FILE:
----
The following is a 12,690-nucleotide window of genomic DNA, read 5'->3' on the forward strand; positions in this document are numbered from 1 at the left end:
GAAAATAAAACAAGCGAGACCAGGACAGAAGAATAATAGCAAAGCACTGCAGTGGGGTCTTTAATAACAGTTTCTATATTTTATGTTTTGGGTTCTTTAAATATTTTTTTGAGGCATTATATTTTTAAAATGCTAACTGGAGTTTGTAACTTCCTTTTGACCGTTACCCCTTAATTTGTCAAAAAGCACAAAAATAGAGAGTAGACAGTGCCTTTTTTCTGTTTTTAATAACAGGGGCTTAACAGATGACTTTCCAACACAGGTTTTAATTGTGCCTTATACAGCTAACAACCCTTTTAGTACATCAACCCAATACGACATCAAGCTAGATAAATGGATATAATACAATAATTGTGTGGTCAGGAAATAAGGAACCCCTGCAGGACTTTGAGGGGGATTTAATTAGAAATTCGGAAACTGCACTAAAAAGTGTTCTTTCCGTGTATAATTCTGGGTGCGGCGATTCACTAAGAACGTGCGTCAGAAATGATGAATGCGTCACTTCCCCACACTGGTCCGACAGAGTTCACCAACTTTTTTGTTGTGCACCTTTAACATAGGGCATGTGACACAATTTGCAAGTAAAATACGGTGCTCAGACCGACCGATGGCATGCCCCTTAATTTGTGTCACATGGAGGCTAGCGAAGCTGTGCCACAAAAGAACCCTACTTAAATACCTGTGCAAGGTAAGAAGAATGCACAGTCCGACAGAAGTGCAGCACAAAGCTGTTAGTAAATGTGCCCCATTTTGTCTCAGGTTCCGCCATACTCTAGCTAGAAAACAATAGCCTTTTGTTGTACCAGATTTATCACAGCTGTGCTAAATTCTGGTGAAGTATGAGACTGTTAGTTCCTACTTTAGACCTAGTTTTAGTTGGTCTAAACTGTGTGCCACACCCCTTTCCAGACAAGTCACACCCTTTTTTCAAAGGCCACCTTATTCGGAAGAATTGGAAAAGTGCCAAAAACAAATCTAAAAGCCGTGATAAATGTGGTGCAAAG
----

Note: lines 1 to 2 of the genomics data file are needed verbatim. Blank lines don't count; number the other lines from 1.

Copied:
The following is a 12,690-nucleotide window of genomic DNA, read 5'->3' on the forward strand; positions in this document are numbered from 1 at the left end:
GAAAATAAAACAAGCGAGACCAGGACAGAAGAATAATAGCAAAGCACTGCAGTGGGGTCTTTAATAACAGTTTCTATATTTTATGTTTTGGGTTCTTTAAATATTTTTTTGAGGCATTATATTTTTAAAATGCTAACTGGAGTTTGTAACTTCCTTTTGACCGTTACCCCTTAATTTGTCAAAAAGCACAAAAATAGAGAGTAGACAGTGCCTTTTTTCTGTTTTTAATAACAGGGGCTTAACAGATGACTTTCCAACACAGGTTTTAATTGTGCCTTATACAGCTAACAACCCTTTTAGTACATCAACCCAATACGACATCAAGCTAGATAAATGGATATAATACAATAATTGTGTGGTCAGGAAATAAGGAACCCCTGCAGGACTTTGAGGGGGATTTAATTAGAAATTCGGAAACTGCACTAAAAAGTGTTCTTTCCGTGTATAATTCTGGGTGCGGCGATTCACTAAGAACGTGCGTCAGAAATGATGAATGCGTCACTTCCCCACACTGGTCCGACAGAGTTCACCAACTTTTTTGTTGTGCACCTTTAACATAGGGCATGTGACACAATTTGCAAGTAAAATACGGTGCTCAGACCGACCGATGGCATGCCCCTTAATTTGTGTCACATGGAGGCTAGCGAAGCTGTGCCACAAAAGAACCCTACTTAAATACCTGTGCAAGGTAAGAAGAATGCACAGTCCGACAGAAGTGCAGCACAAAGCTGTTAGTAAATGTGCCCCATTTTGTCTCAGGTTCCGCCATACTCTAGCTAGAAAACAATAGCCTTTTGTTGTACCAGATTTATCACAGCTGTGCTAAATTCTGGTGAAGTATGAGACTGTTAGTTCCTACTTTAGACCTAGTTTTAGTTGGTCTAAACTGTGTGCCACACCCCTTTCCAGACAAGTCACACCCTTTTTTCAAAGGCCACCTTATTCGGAAGAATTGGAAAAGTGCCAAAAACAAATCTAAAAGCCGTGATAAATGTGGTGCAAAG